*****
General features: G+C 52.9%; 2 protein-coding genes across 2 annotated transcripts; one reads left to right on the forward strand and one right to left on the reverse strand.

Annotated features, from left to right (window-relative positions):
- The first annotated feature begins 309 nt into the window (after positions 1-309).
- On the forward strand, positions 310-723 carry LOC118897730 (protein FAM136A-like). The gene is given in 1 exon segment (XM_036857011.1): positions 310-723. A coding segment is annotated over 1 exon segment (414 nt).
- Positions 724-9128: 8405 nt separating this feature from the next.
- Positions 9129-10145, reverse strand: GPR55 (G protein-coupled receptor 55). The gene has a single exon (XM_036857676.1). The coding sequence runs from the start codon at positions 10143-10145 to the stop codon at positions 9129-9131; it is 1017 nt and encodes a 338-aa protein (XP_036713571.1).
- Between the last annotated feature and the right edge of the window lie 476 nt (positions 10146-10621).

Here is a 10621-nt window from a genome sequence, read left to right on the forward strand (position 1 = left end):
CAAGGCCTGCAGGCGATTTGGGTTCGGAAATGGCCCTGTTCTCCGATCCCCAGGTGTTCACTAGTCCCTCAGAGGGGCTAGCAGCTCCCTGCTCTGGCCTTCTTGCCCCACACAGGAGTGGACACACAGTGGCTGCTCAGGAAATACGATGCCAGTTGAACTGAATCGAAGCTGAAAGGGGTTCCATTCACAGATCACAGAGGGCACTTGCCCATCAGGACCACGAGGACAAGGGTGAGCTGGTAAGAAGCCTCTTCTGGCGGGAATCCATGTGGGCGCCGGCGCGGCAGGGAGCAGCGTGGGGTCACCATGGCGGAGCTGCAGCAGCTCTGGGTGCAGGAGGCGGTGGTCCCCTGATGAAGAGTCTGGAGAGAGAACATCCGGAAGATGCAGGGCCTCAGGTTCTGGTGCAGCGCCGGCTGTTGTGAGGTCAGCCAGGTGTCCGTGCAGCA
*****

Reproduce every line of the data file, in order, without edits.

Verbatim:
General features: G+C 52.9%; 2 protein-coding genes across 2 annotated transcripts; one reads left to right on the forward strand and one right to left on the reverse strand.

Annotated features, from left to right (window-relative positions):
- The first annotated feature begins 309 nt into the window (after positions 1-309).
- On the forward strand, positions 310-723 carry LOC118897730 (protein FAM136A-like). The gene is given in 1 exon segment (XM_036857011.1): positions 310-723. A coding segment is annotated over 1 exon segment (414 nt).
- Positions 724-9128: 8405 nt separating this feature from the next.
- Positions 9129-10145, reverse strand: GPR55 (G protein-coupled receptor 55). The gene has a single exon (XM_036857676.1). The coding sequence runs from the start codon at positions 10143-10145 to the stop codon at positions 9129-9131; it is 1017 nt and encodes a 338-aa protein (XP_036713571.1).
- Between the last annotated feature and the right edge of the window lie 476 nt (positions 10146-10621).

Here is a 10621-nt window from a genome sequence, read left to right on the forward strand (position 1 = left end):
CAAGGCCTGCAGGCGATTTGGGTTCGGAAATGGCCCTGTTCTCCGATCCCCAGGTGTTCACTAGTCCCTCAGAGGGGCTAGCAGCTCCCTGCTCTGGCCTTCTTGCCCCACACAGGAGTGGACACACAGTGGCTGCTCAGGAAATACGATGCCAGTTGAACTGAATCGAAGCTGAAAGGGGTTCCATTCACAGATCACAGAGGGCACTTGCCCATCAGGACCACGAGGACAAGGGTGAGCTGGTAAGAAGCCTCTTCTGGCGGGAATCCATGTGGGCGCCGGCGCGGCAGGGAGCAGCGTGGGGTCACCATGGCGGAGCTGCAGCAGCTCTGGGTGCAGGAGGCGGTGGTCCCCTGATGAAGAGTCTGGAGAGAGAACATCCGGAAGATGCAGGGCCTCAGGTTCTGGTGCAGCGCCGGCTGTTGTGAGGTCAGCCAGGTGTCCGTGCAGCA